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I’m Funny and I Faint

A Story of Vulnerability and Possibility

Lynn Lyons

By Lynn Lyons - Believe me, I like boundaries. My office is attached to the back of my house, and the rules surrounding that are made clear to my clients. But how can I teach my young worriers (and the older ones, too) to relish the uncertainty of human connection if I’m unwilling to connect genuinely with them?

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VIDEO: Therapists Getting Real and Going Public

The Power of Transparency in the New Marketing Landscape

Esther Boykin

How can therapists reduce stigma around getting mental health treatment? When it comes to marketing your practice, how much personal information should you be sharing? Therapist Esther Boykin gives her take in this short video interview.

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Getting Real in Couples Therapy

Ignoring the Destructive Patterns in Front of Us Does Our Clients a Disservice

Terry Real

By Terry Real - It's disrespectful to clients not to let them in on the truth about what we witness regularly in our offices as they play out their relationships in front of us: the ways they deal with their partners are often self-centered, unfeeling, and counterproductive. I believe that in order to teach our clients how to be authentic and connected, we must be real with them ourselves.

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A Rare Moment of Self-Disclosure

Revealing Ourselves to Clients

Deborah Buckwalter

By Deborah Buckwalter - The first time I saw Michael, I could barely distinguish his form as human.  A young man in his 20s, Michael had been the sole survivor of a plane crash. The sight of him was unlike anything I’d witnessed before, as was his question that left me confronting everything I'd come to believe about therapist self-disclosure.

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How Millennials are Changing Therapy

Staying Remembered in an Age of Fast-Talking and Fast-Forgetting

Ron Taffel

By Ron Taffel - Millennials are asking that therapists offer a therapeutic version of the responsive immediacy and role-fluidity they expect at home and experience online. If the world is in the room, how does it change the therapy relationship? Given the constant noise and stimulation of contemporary life, we might begin by learning how to stay remembered between sessions.

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The Do's and Don'ts of Self-Disclosure

Avoiding Ethical Pitfalls

Janine Roberts

By Janine Roberts - When I've asked people who've gone to therapy what was most helpful, again and again, they've described times when their therapists shared something about their own personal struggles. Today, with the informality of our culture, both therapists and clients are likelier to step across previous professional guidelines.

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Changing Our Contract with Life

A Therapist's Story of Battling Chronic Pain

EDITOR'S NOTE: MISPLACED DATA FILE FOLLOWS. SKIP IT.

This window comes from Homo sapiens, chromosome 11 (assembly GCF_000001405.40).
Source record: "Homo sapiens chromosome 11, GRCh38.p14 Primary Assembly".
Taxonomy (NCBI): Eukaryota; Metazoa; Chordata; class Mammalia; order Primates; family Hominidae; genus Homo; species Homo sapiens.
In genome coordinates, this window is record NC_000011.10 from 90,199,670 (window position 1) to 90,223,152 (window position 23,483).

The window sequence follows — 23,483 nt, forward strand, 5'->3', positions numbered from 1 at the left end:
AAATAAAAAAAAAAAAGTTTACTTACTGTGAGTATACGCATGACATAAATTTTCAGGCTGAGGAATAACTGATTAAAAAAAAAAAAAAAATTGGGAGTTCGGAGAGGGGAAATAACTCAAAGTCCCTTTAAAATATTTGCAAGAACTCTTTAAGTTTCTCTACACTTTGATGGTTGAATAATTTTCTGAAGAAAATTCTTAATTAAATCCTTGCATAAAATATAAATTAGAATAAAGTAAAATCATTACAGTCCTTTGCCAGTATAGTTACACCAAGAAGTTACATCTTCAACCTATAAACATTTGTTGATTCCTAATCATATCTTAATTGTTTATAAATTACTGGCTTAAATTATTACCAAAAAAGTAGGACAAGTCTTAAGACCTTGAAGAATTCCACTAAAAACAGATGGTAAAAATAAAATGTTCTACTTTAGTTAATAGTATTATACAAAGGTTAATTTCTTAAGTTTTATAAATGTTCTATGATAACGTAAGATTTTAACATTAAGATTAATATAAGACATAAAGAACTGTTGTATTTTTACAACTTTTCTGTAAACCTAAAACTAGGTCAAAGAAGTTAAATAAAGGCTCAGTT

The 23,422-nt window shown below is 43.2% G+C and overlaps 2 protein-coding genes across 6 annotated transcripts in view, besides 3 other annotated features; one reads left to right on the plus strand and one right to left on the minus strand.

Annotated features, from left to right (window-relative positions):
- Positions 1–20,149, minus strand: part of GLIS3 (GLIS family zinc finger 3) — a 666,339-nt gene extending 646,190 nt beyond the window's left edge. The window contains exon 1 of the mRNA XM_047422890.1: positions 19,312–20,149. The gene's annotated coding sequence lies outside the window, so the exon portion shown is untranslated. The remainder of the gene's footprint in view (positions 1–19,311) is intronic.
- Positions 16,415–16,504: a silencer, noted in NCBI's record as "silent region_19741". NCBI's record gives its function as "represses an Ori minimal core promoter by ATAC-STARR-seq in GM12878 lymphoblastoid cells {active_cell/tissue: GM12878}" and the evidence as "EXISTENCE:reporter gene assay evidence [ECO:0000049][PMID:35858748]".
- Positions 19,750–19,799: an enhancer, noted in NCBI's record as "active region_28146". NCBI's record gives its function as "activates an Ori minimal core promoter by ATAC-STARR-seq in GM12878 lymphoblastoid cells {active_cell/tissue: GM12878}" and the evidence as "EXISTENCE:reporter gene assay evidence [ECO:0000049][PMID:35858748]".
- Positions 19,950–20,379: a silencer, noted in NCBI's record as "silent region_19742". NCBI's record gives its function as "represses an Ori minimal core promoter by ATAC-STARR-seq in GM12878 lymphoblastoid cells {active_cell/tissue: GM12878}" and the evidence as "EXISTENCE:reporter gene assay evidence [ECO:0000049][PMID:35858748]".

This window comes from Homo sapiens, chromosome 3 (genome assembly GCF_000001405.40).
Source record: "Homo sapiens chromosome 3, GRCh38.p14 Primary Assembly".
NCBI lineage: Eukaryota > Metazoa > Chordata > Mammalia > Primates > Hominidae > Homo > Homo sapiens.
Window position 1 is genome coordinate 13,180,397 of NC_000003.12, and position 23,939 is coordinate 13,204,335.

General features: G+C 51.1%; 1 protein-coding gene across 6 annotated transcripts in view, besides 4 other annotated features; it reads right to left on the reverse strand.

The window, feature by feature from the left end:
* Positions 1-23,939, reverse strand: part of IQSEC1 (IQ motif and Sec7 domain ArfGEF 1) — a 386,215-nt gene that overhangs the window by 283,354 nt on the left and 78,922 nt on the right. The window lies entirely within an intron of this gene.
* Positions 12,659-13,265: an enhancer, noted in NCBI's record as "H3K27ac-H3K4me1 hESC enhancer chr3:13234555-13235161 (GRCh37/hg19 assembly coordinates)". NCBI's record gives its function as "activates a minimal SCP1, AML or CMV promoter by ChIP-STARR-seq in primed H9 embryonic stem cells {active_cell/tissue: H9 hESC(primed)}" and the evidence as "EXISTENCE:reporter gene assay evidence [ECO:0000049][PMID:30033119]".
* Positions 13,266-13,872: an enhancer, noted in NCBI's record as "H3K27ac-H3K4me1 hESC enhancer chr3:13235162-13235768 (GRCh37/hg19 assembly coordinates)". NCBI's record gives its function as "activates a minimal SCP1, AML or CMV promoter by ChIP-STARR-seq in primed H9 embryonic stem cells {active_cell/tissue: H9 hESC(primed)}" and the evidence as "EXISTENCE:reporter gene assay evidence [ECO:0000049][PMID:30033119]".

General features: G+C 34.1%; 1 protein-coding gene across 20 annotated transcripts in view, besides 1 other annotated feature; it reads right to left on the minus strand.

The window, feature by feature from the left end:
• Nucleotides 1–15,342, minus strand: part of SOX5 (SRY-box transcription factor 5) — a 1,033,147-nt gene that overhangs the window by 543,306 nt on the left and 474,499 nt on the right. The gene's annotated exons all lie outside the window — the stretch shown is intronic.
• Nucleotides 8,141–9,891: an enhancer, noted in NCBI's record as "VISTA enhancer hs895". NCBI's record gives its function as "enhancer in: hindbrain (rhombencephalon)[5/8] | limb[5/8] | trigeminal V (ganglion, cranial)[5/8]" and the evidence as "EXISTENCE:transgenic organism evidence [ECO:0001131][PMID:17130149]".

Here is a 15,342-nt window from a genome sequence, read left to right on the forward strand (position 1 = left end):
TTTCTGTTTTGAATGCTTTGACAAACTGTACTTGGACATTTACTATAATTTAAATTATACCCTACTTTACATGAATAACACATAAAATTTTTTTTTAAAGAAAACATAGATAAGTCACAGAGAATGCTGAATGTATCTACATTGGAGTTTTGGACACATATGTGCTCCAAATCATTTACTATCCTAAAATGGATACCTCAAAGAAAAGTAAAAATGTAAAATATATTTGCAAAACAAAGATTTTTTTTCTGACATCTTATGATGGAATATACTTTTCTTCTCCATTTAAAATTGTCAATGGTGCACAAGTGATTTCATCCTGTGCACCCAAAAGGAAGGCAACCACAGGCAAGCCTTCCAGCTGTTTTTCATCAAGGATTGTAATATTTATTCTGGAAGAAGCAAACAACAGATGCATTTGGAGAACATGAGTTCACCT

Kevin Anderson

By Kevin Anderson - This is the story of one of the most turbulent storms in my personal and professional life. After the storm, I learned there’s something about healing from deep emotional suffering that feels like death and rebirth—the kind that asks us to be open to changing our contract with life.

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Doing Away with the "Blank Slate"

What Happened When One Therapist Decided to Self-Disclose

Jay Efran

By Jay Efran - These days, I rarely hesitate to share my frank reactions with clients, most of whom, I have come to realize, are far hardier than we were taught to believe. If the setting is right, even brutal honesty can advance the therapeutic cause. Over the years, I have discovered a very handy therapeutic mantra to consider whenever the work bogs down, "When you find yourself stuck, try the truth."

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Does Self-Disclosure in Therapy Hurt or Heal?

Finding a Balance in Sharing Personal Information with Clients

Janine Roberts

Despite our best intentions, self-disclosure can backfire. So why are we drawn to it so strongly as a therapeutic tool? Hundreds of therapists in workshops I've led around the world have said they share personal information to strengthen the therapeutic alliance, demystify therapy, and reduce the power differential between themselves and their clients. In the discussion about self-disclosure, we need to move beyond an either/or frame, as in "yes, do it," or "no, keep tight boundaries."

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Letting Self-Disclosure Mix with the Therapist Persona

Tearing Down Boundaries Between Therapist and Client

Linda Stone Fish

I live in a small city in Upstate New York, and most people in town know somebody who knows me, my husband, or one of our four engaged and energetic sons. Despite all this, I managed, for two decades, to maintain (in my own mind, at least) a fire wall between my personal and professional lives. In the consulting room and the classroom, I worked to present an air of calm worldliness, an expert with the answers to all sorts of painful therapeutic and family dilemmas. Until one day, I was caught being myself, and everything changed.

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